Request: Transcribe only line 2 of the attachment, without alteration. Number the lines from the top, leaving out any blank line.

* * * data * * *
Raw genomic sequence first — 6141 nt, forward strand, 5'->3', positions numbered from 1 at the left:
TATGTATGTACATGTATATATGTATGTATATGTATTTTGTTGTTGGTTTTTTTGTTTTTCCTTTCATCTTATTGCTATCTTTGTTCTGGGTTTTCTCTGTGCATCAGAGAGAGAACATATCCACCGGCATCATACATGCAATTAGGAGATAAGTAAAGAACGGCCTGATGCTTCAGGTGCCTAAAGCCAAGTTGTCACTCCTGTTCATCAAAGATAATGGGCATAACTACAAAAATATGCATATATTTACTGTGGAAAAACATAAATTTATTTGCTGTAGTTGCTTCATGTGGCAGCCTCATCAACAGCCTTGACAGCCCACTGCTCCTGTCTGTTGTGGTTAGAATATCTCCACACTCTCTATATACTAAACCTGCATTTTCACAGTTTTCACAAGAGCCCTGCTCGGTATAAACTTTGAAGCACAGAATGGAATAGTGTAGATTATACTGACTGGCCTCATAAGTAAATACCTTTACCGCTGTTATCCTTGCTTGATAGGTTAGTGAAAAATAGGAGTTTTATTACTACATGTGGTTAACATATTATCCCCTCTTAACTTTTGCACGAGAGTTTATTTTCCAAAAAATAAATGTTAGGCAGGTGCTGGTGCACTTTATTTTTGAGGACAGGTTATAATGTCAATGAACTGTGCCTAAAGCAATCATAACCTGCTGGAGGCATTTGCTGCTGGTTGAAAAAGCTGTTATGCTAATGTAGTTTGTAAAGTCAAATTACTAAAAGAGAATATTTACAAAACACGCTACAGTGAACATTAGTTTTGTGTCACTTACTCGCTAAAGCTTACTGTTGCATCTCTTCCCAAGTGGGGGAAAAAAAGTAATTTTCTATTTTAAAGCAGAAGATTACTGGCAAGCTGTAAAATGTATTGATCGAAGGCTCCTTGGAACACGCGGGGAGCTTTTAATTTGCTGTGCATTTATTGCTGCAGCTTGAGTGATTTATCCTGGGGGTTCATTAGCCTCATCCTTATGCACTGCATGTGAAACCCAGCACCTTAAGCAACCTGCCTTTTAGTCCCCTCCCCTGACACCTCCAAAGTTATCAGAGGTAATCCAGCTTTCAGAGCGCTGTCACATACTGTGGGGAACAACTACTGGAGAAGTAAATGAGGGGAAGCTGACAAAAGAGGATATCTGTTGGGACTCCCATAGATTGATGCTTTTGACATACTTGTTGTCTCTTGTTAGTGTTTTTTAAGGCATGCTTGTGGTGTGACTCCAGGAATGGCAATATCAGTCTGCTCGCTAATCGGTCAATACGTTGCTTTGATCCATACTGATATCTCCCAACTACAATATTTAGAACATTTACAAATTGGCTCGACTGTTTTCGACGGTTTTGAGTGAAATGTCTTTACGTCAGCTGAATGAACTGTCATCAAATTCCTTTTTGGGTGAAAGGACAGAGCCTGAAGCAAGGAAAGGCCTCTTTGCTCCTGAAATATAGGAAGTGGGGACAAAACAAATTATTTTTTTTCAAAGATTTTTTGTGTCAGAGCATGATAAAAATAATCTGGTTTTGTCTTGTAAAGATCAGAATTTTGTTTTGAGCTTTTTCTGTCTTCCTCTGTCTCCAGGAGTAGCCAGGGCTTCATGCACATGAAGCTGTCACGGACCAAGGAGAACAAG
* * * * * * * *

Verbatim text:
TATGTATGTACATGTATATATGTATGTATATGTATTTTGTTGTTGGTTTTTTTGTTTTTCCTTTCATCTTATTGCTATCTTTGTTCTGGGTTTTCTCTGTGCATCAGAGAGAGAACATATCCACCGGCATCATACATGCAATTAGGAGATAAGTAAAGAACGGCCTGATGCTTCAGGTGCCTAAAGCCAAGTTGTCACTCCTGTTCATCAAAGATAATGGGCATAACTACAAAAATATGCATATATTTACTGTGGAAAAACATAAATTTATTTGCTGTAGTTGCTTCATGTGGCAGCCTCATCAACAGCCTTGACAGCCCACTGCTCCTGTCTGTTGTGGTTAGAATATCTCCACACTCTCTATATACTAAACCTGCATTTTCACAGTTTTCACAAGAGCCCTGCTCGGTATAAACTTTGAAGCACAGAATGGAATAGTGTAGATTATACTGACTGGCCTCATAAGTAAATACCTTTACCGCTGTTATCCTTGCTTGATAGGTTAGTGAAAAATAGGAGTTTTATTACTACATGTGGTTAACATATTATCCCCTCTTAACTTTTGCACGAGAGTTTATTTTCCAAAAAATAAATGTTAGGCAGGTGCTGGTGCACTTTATTTTTGAGGACAGGTTATAATGTCAATGAACTGTGCCTAAAGCAATCATAACCTGCTGGAGGCATTTGCTGCTGGTTGAAAAAGCTGTTATGCTAATGTAGTTTGTAAAGTCAAATTACTAAAAGAGAATATTTACAAAACACGCTACAGTGAACATTAGTTTTGTGTCACTTACTCGCTAAAGCTTACTGTTGCATCTCTTCCCAAGTGGGGGAAAAAAAGTAATTTTCTATTTTAAAGCAGAAGATTACTGGCAAGCTGTAAAATGTATTGATCGAAGGCTCCTTGGAACACGCGGGGAGCTTTTAATTTGCTGTGCATTTATTGCTGCAGCTTGAGTGATTTATCCTGGGGGTTCATTAGCCTCATCCTTATGCACTGCATGTGAAACCCAGCACCTTAAGCAACCTGCCTTTTAGTCCCCTCCCCTGACACCTCCAAAGTTATCAGAGGTAATCCAGCTTTCAGAGCGCTGTCACATACTGTGGGGAACAACTACTGGAGAAGTAAATGAGGGGAAGCTGACAAAAGAGGATATCTGTTGGGACTCCCATAGATTGATGCTTTTGACATACTTGTTGTCTCTTGTTAGTGTTTTTTAAGGCATGCTTGTGGTGTGACTCCAGGAATGGCAATATCAGTCTGCTCGCTAATCGGTCAATACGTTGCTTTGATCCATACTGATATCTCCCAACTACAATATTTAGAACATTTACAAATTGGCTCGACTGTTTTCGACGGTTTTGAGTGAAATGTCTTTACGTCAGCTGAATGAACTGTCATCAAATTCCTTTTTGGGTGAAAGGACAGAGCCTGAAGCAAGGAAAGGCCTCTTTGCTCCTGAAATATAGGAAGTGGGGACAAAACAAATTATTTTTTTTCAAAGATTTTTTGTGTCAGAGCATGATAAAAATAATCTGGTTTTGTCTTGTAAAGATCAGAATTTTGTTTTGAGCTTTTTCTGTCTTCCTCTGTCTCCAGGAGTAGCCAGGGCTTCATGCACATGAAGCTGTCACGGACCAAGGAGAACAAG